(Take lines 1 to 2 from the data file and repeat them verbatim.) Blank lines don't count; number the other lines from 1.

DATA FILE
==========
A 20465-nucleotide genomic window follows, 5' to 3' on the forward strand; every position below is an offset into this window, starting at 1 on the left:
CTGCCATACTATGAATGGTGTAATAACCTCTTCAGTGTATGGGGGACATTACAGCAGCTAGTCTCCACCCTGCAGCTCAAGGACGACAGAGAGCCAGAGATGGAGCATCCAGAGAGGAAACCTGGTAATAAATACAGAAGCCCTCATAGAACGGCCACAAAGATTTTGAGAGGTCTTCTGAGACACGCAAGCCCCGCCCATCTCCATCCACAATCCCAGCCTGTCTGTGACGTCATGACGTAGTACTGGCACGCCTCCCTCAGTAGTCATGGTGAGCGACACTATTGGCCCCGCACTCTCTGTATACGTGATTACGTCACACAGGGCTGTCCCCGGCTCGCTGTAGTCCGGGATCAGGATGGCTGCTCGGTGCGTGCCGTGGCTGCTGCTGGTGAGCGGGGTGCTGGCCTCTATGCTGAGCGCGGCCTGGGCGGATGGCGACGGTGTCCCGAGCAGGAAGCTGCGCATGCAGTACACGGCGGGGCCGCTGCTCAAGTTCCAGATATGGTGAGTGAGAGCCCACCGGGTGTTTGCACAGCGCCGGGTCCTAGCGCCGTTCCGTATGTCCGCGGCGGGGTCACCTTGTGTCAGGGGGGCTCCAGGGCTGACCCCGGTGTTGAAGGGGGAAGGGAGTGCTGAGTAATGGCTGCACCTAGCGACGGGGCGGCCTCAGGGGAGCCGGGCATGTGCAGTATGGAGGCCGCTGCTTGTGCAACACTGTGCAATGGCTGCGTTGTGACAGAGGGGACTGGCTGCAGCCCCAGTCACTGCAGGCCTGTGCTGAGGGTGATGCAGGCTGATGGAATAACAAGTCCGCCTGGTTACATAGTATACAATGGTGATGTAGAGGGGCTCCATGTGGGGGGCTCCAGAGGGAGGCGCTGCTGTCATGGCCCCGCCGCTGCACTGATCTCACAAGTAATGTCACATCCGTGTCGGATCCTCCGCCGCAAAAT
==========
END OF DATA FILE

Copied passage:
A 20465-nucleotide genomic window follows, 5' to 3' on the forward strand; every position below is an offset into this window, starting at 1 on the left:
CTGCCATACTATGAATGGTGTAATAACCTCTTCAGTGTATGGGGGACATTACAGCAGCTAGTCTCCACCCTGCAGCTCAAGGACGACAGAGAGCCAGAGATGGAGCATCCAGAGAGGAAACCTGGTAATAAATACAGAAGCCCTCATAGAACGGCCACAAAGATTTTGAGAGGTCTTCTGAGACACGCAAGCCCCGCCCATCTCCATCCACAATCCCAGCCTGTCTGTGACGTCATGACGTAGTACTGGCACGCCTCCCTCAGTAGTCATGGTGAGCGACACTATTGGCCCCGCACTCTCTGTATACGTGATTACGTCACACAGGGCTGTCCCCGGCTCGCTGTAGTCCGGGATCAGGATGGCTGCTCGGTGCGTGCCGTGGCTGCTGCTGGTGAGCGGGGTGCTGGCCTCTATGCTGAGCGCGGCCTGGGCGGATGGCGACGGTGTCCCGAGCAGGAAGCTGCGCATGCAGTACACGGCGGGGCCGCTGCTCAAGTTCCAGATATGGTGAGTGAGAGCCCACCGGGTGTTTGCACAGCGCCGGGTCCTAGCGCCGTTCCGTATGTCCGCGGCGGGGTCACCTTGTGTCAGGGGGGCTCCAGGGCTGACCCCGGTGTTGAAGGGGGAAGGGAGTGCTGAGTAATGGCTGCACCTAGCGACGGGGCGGCCTCAGGGGAGCCGGGCATGTGCAGTATGGAGGCCGCTGCTTGTGCAACACTGTGCAATGGCTGCGTTGTGACAGAGGGGACTGGCTGCAGCCCCAGTCACTGCAGGCCTGTGCTGAGGGTGATGCAGGCTGATGGAATAACAAGTCCGCCTGGTTACATAGTATACAATGGTGATGTAGAGGGGCTCCATGTGGGGGGCTCCAGAGGGAGGCGCTGCTGTCATGGCCCCGCCGCTGCACTGATCTCACAAGTAATGTCACATCCGTGTCGGATCCTCCGCCGCAAAAT